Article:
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This case dealt with a multitude of issues which will not be addressed in this blog. The focus of this blog will be to discuss a major change to the Divorce Act, being the expansion of the definition of family violence.

The parties were married in 2010 and separated either in 2017, according to the wife, or 2018 per the husband. They share one daughter. The parties had settled on the majority of issues in this case but needed the court to assist in determining parenting arrangements. The parents were both very loving and each enjoy a strong bond with the child. In reference to determining a parenting order, the mother relied heavily on her concerns regarding the father’s anger management and emotionally abusive nature, which she claimed fell within section 2(1) of the Divorce Act. The mother stated numerous incidents in detail where the father became frustrated and escalated based on his anger issues. The father demonstrated that he had taken active steps to learn how to regulate his emotions and temper since the parties separation and that he had resolved his anger management issues. The mother also presented evidence of the father’s infidelity and his behaviour toward her relating to same. The Judge allowed the admissibility of this evidence over the objections of the husband.

With reference to determining a parenting order for this matter, the judge cited to the expansion of the definition of family violence under the Divorce Act. Under the Divorce Act, a judge must look at the best interests of the child in their determination of a parenting or contact order. Section 16(3)(j) specifically outlines that family violence is an important consideration in determining best interests of the child. Section 16(4) lays out the factors which the court must consider in determining the impact of the family violence under (3)(j), some of these factors include: (a) the nature, seriousness and frequency of the family violence and when it occurred and (b) whether there is a pattern of coercive and controlling behaviour in relation to a family member. Although past conduct is not to be taken into consideration when determining best interest of the child, the court can review past conduct when it is relevant to parenting time and decision-making responsibility. In making her determination, the judge decided that the husband’s numerous infidelities during the relationship and conduct towards the mother with reference to same constituted family violence under the Act. Though she noted that infidelity is not necessarily relevant to the determination of parenting issues in every case, “a pattern of repeated infidelity coupled with lying, coercion, emotional manipulation and harassment around the infidelities” will be relevant and was here. Despite this finding, the judge noted that the father’s conduct toward the child did not constitute inappropriate behaviour and further the claims of any aggression toward the child were not substantiated. The judge ordered that the mother and father were to share equal parenting time with their daughter and ordered a hybrid model of decision-making responsibility, which gave specified responsibility to each parent so that conflict in making future decisions would be limited.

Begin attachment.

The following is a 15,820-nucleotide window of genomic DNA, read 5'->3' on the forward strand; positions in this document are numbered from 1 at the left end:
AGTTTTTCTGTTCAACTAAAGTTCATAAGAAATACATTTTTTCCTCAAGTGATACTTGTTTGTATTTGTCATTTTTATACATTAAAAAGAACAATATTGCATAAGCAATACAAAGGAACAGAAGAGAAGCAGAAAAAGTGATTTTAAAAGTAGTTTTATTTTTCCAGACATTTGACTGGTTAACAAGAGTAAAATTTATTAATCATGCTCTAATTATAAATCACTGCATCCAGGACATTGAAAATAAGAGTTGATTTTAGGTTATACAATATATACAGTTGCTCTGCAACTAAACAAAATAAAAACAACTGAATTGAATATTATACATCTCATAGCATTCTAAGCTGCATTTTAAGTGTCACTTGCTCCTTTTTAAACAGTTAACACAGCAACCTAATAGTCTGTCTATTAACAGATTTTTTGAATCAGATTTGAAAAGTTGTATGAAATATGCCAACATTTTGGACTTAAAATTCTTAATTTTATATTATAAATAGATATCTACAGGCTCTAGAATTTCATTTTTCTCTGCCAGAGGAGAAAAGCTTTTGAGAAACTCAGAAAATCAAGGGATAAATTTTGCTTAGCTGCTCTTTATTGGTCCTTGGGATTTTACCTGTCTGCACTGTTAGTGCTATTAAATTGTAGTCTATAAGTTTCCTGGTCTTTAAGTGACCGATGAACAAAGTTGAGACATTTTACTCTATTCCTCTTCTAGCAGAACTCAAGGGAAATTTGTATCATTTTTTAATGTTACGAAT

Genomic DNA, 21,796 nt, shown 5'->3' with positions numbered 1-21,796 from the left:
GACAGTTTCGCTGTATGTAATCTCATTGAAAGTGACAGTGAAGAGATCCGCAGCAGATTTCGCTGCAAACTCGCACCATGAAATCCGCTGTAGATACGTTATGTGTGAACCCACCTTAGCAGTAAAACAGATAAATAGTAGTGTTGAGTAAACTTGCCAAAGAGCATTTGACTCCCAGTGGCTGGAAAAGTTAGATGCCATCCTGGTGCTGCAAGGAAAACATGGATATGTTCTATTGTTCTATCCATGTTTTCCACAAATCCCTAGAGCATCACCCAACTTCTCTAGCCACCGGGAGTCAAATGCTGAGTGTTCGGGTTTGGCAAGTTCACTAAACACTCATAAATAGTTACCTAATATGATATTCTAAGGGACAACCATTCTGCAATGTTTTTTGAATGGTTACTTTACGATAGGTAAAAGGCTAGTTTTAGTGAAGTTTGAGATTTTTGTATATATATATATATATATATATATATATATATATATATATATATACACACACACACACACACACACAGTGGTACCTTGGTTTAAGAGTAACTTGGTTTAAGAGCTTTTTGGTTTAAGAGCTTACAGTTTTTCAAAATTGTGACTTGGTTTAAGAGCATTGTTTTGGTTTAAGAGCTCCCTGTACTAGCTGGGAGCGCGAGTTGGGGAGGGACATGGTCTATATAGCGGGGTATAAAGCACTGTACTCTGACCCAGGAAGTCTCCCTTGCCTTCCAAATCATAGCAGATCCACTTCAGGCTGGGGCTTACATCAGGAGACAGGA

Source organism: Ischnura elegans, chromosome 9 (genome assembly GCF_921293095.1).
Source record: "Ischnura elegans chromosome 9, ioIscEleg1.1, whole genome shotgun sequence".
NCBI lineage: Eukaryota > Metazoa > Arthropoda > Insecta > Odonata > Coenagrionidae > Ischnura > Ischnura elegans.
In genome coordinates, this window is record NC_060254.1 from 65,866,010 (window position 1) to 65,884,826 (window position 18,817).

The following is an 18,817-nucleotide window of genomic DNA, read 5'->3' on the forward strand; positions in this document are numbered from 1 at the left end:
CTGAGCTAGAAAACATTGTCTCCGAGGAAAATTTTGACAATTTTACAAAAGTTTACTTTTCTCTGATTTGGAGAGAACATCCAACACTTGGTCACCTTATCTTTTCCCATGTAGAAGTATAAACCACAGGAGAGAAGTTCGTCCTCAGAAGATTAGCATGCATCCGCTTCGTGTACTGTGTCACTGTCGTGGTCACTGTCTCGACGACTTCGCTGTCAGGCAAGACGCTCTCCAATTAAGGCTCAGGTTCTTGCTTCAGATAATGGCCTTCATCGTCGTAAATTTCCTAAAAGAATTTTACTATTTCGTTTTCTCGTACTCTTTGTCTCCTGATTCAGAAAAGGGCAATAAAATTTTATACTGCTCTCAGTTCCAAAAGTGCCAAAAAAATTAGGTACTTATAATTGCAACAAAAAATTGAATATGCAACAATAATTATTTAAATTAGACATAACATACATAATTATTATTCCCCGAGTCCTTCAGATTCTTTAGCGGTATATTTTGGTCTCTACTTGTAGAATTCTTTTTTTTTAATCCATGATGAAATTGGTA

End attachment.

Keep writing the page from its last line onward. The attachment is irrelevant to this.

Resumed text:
Although the father was able to demonstrate to the court that he had overcome his past discretions and effectively changed his ways, this case sets a very interesting precedent by opening the door to various behaviours that can be deemed family violence under the Divorce Act.

For more information, please call us at Feldstein Family Law Group P.C. or contact our firm online